City of Hope’s renowned physicians and researchers use the latest in technology and innovation to treat cancer, coupled with an enduring belief in providing unparalleled compassionate care. If you have been diagnosed with small intestine cancer or are looking for a second opinion consultation about your treatment, request an appointment online or contact us at 800-826-HOPE. Please visit Making Your First Appointment for more information.

Colon and Rectal Surgery

Stephen M. Sentovich, M.D., M.B.A.

Clinical Specialties

  • Colon and Rectal Surgery

Diagnostic Radiology

Jonathan Kessler, M.D.

Clinical Specialties

  • Diagnostic Radiology
  • Interventional Radiology

Medical Oncology

Vincent Chung, M.D.

Clinical Specialties

  • Medical Oncology
Marwan G. Fakih, M.D.

Clinical Specialties

  • Medical Oncology
Dean W. Lim, M.D.

Clinical Specialties

  • Medical Oncology

Radiation Oncology

Yi-Jen Chen, M.D., Ph.D.

Clinical Specialties

  • Radiation Oncology

Surgical Oncology

Lily Lau Lai, M.D., F.A.C.S.

Clinical Specialties

  • Surgical Oncology
Laleh Melstrom, M.D., M.S., F.A.C.S.

Clinical Specialties

  • Surgical Oncology
  • Liver Cancer and Metastases
  • Pancreas Cancer
  • Gallbladder Cancer and Bile Duct Cancer
  • Robotic Minimally Invasive Surgery

Clinical trials

Getting treated for small intestine cancer at City of Hope means you are steps away from labs where new treatments are being developed every day. That proximity means you will benefit from something unique in cancer care — “bench to bedside” treatment. Bench to bedside means exciting new research we are conducting in our labs is moved quickly to the bedside to treat our patients.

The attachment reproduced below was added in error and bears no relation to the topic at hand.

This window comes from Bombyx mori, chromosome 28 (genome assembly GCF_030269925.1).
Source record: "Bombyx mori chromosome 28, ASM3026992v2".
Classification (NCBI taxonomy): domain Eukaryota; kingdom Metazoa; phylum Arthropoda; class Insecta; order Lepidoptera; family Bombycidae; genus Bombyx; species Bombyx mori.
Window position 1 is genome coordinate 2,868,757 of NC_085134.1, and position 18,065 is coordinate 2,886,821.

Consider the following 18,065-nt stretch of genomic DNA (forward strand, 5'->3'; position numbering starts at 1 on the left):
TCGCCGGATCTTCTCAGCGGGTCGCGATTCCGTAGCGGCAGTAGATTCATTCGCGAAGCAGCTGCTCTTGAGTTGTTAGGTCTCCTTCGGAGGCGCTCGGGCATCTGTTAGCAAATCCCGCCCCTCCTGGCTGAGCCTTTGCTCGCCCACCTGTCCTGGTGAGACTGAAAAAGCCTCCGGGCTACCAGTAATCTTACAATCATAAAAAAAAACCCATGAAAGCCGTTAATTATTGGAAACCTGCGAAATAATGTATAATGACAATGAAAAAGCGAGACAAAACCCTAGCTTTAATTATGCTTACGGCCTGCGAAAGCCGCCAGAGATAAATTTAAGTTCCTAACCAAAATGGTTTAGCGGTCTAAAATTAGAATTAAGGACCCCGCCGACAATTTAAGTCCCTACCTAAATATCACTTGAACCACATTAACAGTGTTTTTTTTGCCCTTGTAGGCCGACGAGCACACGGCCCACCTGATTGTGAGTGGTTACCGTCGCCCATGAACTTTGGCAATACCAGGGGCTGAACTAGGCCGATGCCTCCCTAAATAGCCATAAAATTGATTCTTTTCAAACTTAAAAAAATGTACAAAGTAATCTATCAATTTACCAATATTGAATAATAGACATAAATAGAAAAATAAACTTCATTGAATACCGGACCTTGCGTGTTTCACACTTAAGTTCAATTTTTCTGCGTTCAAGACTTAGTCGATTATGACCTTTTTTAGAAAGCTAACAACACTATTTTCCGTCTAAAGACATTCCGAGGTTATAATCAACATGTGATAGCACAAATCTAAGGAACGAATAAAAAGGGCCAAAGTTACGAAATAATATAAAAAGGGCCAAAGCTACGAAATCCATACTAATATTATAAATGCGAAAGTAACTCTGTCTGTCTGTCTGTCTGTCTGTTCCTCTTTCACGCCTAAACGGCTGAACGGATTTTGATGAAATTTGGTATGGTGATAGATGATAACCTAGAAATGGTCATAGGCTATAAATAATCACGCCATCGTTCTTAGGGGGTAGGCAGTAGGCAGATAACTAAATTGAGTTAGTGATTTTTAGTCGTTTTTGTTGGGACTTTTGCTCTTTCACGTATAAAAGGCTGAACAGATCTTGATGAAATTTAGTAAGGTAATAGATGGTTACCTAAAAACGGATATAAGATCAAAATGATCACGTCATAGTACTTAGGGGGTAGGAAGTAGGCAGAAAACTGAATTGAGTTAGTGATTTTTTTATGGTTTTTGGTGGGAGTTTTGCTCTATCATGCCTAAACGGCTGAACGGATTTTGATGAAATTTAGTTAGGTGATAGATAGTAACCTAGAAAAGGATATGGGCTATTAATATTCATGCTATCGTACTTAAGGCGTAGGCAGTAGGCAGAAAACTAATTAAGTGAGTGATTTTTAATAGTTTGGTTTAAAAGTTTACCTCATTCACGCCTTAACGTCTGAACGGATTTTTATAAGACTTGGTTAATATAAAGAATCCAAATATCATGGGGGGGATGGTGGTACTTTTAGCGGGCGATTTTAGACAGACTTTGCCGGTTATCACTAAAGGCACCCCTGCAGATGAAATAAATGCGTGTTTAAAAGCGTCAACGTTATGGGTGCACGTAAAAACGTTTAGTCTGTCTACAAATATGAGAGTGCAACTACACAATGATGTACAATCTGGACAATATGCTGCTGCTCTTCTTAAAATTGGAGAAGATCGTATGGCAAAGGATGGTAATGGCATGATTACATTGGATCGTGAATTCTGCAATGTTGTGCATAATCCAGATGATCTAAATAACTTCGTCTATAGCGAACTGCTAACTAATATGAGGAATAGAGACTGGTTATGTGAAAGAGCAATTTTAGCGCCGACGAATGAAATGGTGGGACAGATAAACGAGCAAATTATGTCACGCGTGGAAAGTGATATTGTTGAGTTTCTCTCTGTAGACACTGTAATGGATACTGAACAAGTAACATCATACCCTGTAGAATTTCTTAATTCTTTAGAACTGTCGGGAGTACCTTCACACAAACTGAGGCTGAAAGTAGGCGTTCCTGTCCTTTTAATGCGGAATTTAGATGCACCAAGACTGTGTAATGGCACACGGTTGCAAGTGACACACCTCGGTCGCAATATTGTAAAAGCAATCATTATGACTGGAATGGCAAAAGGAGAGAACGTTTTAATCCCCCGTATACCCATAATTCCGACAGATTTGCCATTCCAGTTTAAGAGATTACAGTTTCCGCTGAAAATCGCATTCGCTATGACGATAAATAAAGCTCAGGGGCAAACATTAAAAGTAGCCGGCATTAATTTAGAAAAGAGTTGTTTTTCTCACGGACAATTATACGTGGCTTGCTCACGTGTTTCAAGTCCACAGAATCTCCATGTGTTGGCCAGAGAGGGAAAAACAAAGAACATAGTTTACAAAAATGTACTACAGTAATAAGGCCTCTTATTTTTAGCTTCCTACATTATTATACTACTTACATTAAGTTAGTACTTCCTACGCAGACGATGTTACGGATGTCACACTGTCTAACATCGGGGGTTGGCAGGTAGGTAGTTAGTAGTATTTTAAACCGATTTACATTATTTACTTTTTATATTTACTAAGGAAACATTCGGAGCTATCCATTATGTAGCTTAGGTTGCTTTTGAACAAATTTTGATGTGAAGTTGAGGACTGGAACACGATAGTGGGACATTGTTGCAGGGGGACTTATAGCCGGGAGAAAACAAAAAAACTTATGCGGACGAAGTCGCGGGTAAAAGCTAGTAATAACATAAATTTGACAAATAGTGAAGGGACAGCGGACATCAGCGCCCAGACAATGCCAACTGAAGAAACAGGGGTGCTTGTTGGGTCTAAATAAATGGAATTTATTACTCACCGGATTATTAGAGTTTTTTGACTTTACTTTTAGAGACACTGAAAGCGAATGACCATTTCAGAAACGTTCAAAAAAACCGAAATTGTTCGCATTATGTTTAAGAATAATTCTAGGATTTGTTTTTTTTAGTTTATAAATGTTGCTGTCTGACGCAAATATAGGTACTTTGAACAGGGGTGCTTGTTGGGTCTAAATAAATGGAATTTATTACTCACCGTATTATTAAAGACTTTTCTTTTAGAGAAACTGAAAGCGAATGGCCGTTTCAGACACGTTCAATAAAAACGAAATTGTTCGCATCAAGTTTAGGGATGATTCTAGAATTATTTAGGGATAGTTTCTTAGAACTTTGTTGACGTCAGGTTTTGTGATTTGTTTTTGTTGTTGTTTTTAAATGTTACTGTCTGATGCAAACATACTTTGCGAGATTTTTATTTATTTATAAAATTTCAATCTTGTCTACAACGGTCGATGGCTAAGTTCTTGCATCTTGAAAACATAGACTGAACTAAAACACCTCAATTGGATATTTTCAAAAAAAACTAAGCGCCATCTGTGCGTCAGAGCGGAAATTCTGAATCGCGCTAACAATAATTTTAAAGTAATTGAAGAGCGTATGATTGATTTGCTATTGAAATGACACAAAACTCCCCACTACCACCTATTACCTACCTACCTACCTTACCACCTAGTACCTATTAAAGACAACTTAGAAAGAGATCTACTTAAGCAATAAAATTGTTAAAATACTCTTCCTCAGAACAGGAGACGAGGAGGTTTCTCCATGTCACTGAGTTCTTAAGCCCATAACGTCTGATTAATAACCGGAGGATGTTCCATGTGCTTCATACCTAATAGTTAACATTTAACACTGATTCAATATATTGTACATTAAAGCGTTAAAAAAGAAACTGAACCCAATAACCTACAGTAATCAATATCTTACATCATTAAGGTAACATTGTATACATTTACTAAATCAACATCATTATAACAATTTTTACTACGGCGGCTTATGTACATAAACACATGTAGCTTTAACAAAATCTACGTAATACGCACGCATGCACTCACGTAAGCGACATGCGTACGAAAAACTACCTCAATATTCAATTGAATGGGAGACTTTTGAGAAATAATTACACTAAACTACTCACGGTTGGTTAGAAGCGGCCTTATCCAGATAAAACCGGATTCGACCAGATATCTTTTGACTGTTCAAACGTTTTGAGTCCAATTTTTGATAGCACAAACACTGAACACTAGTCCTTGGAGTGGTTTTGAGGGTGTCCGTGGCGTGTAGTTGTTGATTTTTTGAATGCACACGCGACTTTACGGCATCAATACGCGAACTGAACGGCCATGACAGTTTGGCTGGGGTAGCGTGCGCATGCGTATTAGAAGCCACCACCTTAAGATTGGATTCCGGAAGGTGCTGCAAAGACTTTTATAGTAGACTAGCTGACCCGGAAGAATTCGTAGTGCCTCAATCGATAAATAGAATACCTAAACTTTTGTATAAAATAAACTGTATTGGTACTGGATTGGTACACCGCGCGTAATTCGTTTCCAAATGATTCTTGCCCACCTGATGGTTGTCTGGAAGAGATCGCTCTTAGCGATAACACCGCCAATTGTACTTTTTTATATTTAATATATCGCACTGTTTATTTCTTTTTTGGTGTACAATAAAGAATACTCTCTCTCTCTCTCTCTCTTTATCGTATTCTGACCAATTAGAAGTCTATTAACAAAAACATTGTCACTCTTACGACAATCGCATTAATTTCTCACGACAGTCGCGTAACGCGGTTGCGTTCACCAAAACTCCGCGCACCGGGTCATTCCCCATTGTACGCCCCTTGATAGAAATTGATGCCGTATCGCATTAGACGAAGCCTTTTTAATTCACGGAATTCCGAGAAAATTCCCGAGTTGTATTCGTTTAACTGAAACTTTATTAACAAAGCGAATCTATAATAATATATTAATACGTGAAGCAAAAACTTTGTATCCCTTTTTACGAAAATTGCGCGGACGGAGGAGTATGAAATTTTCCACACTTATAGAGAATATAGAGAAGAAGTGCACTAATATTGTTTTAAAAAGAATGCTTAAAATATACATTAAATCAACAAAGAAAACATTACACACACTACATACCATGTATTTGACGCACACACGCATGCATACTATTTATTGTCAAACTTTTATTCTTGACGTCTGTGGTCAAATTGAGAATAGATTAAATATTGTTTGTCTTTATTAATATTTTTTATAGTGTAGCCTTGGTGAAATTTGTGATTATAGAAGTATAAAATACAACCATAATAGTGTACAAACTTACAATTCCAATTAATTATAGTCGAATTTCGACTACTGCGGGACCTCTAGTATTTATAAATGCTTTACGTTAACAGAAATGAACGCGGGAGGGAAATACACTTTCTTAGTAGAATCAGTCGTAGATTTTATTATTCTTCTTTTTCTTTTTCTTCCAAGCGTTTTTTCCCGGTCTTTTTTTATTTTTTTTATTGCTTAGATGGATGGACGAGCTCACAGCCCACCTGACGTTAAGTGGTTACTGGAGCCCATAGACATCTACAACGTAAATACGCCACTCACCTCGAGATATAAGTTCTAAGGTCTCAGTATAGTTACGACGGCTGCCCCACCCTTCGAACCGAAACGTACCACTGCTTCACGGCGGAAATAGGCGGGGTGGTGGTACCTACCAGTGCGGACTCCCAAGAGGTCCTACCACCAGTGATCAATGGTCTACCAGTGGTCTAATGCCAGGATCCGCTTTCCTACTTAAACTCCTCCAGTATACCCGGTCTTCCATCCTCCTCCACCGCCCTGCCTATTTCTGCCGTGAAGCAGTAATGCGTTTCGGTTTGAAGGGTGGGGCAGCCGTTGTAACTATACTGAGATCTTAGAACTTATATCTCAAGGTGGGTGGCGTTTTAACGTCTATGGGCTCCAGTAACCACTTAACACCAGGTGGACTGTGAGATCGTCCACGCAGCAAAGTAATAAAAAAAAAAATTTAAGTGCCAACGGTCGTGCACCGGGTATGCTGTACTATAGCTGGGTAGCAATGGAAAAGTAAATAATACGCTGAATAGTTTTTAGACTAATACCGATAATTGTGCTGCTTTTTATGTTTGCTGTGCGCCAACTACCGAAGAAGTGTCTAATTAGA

Browse through some of our clinical trials and research projects here.

Living with small intestine cancer

When you come to City of Hope, you have access to a strong network of support services and staff to help you and your family along your cancer journey. That support includes everything from talk therapy to meditation to being paired up with a patient navigator. Learn more about the resources listed below at our Living with Cancer or Supportive Care Medicine sites.

  • Managing pain, fatigue and nausea
  • Adjusting to new diet and lifestyle habits
  • Your emotional, social and spiritual well-being
  • Staying healthy and active
  • Healthy cooking and eating
  • Healing arts
  • Caregiver skills
  • Dealing with family stress
  • Controlling cancer risk with exercise
  • Navigating the health care system
  • Occupational and rehabilitation services

Once treatment is complete, City of Hope’s support services include education and training from nurses who provide specialty care for patients with wounds resulting from intestinal surgery.

Giving to City of Hope

It takes the help of a lot of caring people to make hope a reality for our patients. City of Hope was founded by individuals' philanthropic efforts more than 100 years ago. Their efforts — and those of our supporters today — have built the foundation for the care we provide and the research we conduct.

For more information about supporting the colorectal cancer program, please contact Donor Relations. Or, you can make a gift to support all the research at City of Hope by donating online.